The Reston Monkey House: First US Ebola Outbreak

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What is the Reston monkey house? What happened when there was an Ebola outbreak at the Reston monkey house?

The Reston monkey house is a quarantine facility where research animals were housed. There was an Ebola outbreak at the Reston monkey house

Read more about the Reston monkey house and the Ebola outbreak there.

Ebola Appears in the U.S. at the Reston Monkey House

The mysteries surrounding filoviruses’ source and transmission intensified when Ebola appeared in the U.S. two years later.

In October of 1989, 100 wild monkeys were shipped from the Philippines to the Reston Primate Quarantine Unit in Reston, Virginia. The facility was an arm of Hazleton Research Products, a company that imported and sold lab animals. When imported wild monkeys arrive in the United States—typically for laboratory testing—they must be held in quarantine for a month before they’re sent anywhere else in the country. 

When this shipment of monkeys arrived, two were already dead. A few dead monkeys wasn’t unusual, but in less than a month, 29 of the 100 monkeys had died. 

Geisbert Recognizes Filovirus Particles

After the holiday, Geisbert inspected the supposedly contaminated cells under his electron microscope. He recognized what he saw: The cells were bulging with rope-like viruses, just like he’d seen in pictures of samples from Cardinal’s blood. It was a filovirus, but the threads were less curled than Marburg virus particles. 

Geisbert printed the images and showed Jahrling. Jahrling recognized the signature thread-like shapes. Although there were some differences between the cells in Geisbert’s photos and the images of Marburg in the textbook they consulted, it was close enough to be concerning.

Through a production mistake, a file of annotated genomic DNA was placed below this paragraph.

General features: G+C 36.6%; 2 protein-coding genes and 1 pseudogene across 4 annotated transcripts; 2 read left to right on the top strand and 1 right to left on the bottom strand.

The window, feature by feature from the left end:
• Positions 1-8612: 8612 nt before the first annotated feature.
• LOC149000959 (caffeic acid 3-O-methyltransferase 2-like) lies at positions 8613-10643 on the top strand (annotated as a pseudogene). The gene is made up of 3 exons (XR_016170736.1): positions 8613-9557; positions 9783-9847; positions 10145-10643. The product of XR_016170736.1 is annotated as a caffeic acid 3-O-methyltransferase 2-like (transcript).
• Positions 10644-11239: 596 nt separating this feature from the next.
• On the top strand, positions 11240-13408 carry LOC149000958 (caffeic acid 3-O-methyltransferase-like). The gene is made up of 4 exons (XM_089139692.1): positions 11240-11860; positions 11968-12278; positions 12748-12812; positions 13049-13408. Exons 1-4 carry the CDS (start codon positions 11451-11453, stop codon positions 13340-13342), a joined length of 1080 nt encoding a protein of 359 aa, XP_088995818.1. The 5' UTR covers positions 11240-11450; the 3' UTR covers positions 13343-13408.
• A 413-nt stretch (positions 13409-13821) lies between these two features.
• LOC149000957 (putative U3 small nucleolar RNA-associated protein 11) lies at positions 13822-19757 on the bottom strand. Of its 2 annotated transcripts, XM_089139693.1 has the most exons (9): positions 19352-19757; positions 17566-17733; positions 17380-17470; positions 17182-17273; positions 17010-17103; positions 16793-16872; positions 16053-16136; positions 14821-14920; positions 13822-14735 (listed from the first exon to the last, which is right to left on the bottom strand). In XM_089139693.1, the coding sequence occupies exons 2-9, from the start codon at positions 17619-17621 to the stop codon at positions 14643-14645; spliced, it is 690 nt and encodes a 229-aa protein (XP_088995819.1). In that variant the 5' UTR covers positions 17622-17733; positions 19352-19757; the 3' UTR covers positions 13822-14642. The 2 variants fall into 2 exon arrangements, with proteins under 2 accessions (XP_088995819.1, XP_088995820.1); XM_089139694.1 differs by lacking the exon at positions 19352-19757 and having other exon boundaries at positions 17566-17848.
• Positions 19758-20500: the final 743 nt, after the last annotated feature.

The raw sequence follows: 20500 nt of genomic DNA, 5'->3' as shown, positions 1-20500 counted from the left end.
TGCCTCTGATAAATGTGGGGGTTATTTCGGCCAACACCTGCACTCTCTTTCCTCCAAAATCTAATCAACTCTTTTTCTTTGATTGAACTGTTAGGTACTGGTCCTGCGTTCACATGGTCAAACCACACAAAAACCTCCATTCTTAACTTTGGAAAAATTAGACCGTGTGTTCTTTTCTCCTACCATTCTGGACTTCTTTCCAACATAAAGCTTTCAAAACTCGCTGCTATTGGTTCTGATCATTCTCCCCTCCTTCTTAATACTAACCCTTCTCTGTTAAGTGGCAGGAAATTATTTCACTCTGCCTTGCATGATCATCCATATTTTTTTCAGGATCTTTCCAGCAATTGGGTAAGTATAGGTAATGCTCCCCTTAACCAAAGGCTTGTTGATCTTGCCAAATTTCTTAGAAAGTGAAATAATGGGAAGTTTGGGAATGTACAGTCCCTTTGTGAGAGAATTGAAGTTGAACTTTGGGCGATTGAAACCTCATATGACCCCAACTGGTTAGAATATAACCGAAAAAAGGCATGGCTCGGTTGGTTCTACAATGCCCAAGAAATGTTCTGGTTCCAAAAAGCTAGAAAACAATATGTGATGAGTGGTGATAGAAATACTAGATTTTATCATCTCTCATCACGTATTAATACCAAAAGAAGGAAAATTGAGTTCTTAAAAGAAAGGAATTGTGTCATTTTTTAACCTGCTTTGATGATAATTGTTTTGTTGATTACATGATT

Geisbert and Jahrling thought of how they’d sniffed the flask with the cell cultures, and they worried about their exposure. It had been 10 days, and neither had developed any symptoms—but they were in the middle of the incubation period, so they weren’t in the clear yet. They decided to take the wait-and-see approach, meanwhile testing their blood to check for signs of infection.

The Threat of Ebola Intensifies

The next morning, Dalgard spoke to Peters and agreed to let Johnson, Jaax, and Peters inspect the tissues of the monkey carcasses—but Dalgard was still hesitant to let them into the monkey house. 

Then Dalgard called Volt, the monkey colony manager, to tell him about the Army’s findings. Volt told Dalgard that one of the animal caretakers in the Reston monkey house—who is identified as Jarvis Purdy—had suffered a heart attack. Purdy was at the hospital, and he might be dying. Suddenly, the threat became real to Dalgard: Purdy could be infected with Ebola, and the virus could infect and kill others, as well.

Dalgard instructed Volt to suspend all activity in the monkey rooms besides feeding, cleaning, and observation—and those tasks had to be done in full biohazard gear. 

The Army Sterilizes the Reston Monkey House

Within a few days, the media had caught wind of the viral outbreak at Reston. On the morning of the Army’s first sterilization operation at Reston, the front-page story in The Washington Post was about the discovery of Ebola in the monkey house. 

Peters had given the reporter a quote for the story, speaking carefully to avoid raising panic and to assure the public that everything was under control. The Army had to act as cautiously and inconspicuously as possible during its mission to avoid making a scene at the Reston facility. 

As Jerry Jaax and his team prepared to enter the monkey house that morning, no one wore uniforms, and they wouldn’t change into their biohazard space suits until they were in a designated staging area inside the building. To onlookers, it appeared to be a benign operation—rather than the serious biohazard mission it was.